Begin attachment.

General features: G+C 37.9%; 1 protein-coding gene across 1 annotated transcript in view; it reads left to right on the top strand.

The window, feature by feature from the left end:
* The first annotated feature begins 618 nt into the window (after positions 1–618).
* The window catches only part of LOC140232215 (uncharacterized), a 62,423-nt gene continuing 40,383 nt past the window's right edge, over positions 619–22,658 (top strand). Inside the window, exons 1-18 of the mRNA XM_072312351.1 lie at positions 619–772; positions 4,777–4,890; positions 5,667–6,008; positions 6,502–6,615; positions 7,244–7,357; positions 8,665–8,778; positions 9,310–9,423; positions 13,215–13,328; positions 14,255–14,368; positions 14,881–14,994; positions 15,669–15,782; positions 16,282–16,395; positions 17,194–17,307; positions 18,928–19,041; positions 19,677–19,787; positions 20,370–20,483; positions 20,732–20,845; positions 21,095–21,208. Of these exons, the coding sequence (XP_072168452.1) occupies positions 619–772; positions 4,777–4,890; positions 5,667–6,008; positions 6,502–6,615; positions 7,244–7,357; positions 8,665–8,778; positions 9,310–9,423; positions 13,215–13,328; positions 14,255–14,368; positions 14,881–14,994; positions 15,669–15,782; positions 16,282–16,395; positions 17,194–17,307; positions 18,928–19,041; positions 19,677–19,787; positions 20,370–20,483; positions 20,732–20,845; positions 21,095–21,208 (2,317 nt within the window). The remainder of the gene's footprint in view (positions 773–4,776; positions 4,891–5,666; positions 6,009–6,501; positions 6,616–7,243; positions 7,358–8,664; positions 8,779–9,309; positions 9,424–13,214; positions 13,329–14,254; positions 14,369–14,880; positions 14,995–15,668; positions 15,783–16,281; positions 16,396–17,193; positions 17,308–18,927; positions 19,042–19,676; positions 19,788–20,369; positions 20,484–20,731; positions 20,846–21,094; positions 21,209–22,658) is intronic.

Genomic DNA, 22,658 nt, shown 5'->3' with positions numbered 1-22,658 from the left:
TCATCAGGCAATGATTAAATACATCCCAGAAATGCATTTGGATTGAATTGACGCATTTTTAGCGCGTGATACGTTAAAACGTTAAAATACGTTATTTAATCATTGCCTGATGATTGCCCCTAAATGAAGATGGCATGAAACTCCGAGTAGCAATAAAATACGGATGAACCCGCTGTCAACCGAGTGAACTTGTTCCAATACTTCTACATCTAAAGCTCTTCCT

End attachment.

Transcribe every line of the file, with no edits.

General features: G+C 37.9%; 1 protein-coding gene across 1 annotated transcript in view; it reads left to right on the top strand.

The window, feature by feature from the left end:
* The first annotated feature begins 618 nt into the window (after positions 1–618).
* The window catches only part of LOC140232215 (uncharacterized), a 62,423-nt gene continuing 40,383 nt past the window's right edge, over positions 619–22,658 (top strand). Inside the window, exons 1-18 of the mRNA XM_072312351.1 lie at positions 619–772; positions 4,777–4,890; positions 5,667–6,008; positions 6,502–6,615; positions 7,244–7,357; positions 8,665–8,778; positions 9,310–9,423; positions 13,215–13,328; positions 14,255–14,368; positions 14,881–14,994; positions 15,669–15,782; positions 16,282–16,395; positions 17,194–17,307; positions 18,928–19,041; positions 19,677–19,787; positions 20,370–20,483; positions 20,732–20,845; positions 21,095–21,208. Of these exons, the coding sequence (XP_072168452.1) occupies positions 619–772; positions 4,777–4,890; positions 5,667–6,008; positions 6,502–6,615; positions 7,244–7,357; positions 8,665–8,778; positions 9,310–9,423; positions 13,215–13,328; positions 14,255–14,368; positions 14,881–14,994; positions 15,669–15,782; positions 16,282–16,395; positions 17,194–17,307; positions 18,928–19,041; positions 19,677–19,787; positions 20,370–20,483; positions 20,732–20,845; positions 21,095–21,208 (2,317 nt within the window). The remainder of the gene's footprint in view (positions 773–4,776; positions 4,891–5,666; positions 6,009–6,501; positions 6,616–7,243; positions 7,358–8,664; positions 8,779–9,309; positions 9,424–13,214; positions 13,329–14,254; positions 14,369–14,880; positions 14,995–15,668; positions 15,783–16,281; positions 16,396–17,193; positions 17,308–18,927; positions 19,042–19,676; positions 19,788–20,369; positions 20,484–20,731; positions 20,846–21,094; positions 21,209–22,658) is intronic.

Genomic DNA, 22,658 nt, shown 5'->3' with positions numbered 1-22,658 from the left:
TCATCAGGCAATGATTAAATACATCCCAGAAATGCATTTGGATTGAATTGACGCATTTTTAGCGCGTGATACGTTAAAACGTTAAAATACGTTATTTAATCATTGCCTGATGATTGCCCCTAAATGAAGATGGCATGAAACTCCGAGTAGCAATAAAATACGGATGAACCCGCTGTCAACCGAGTGAACTTGTTCCAATACTTCTACATCTAAAGCTCTTCCT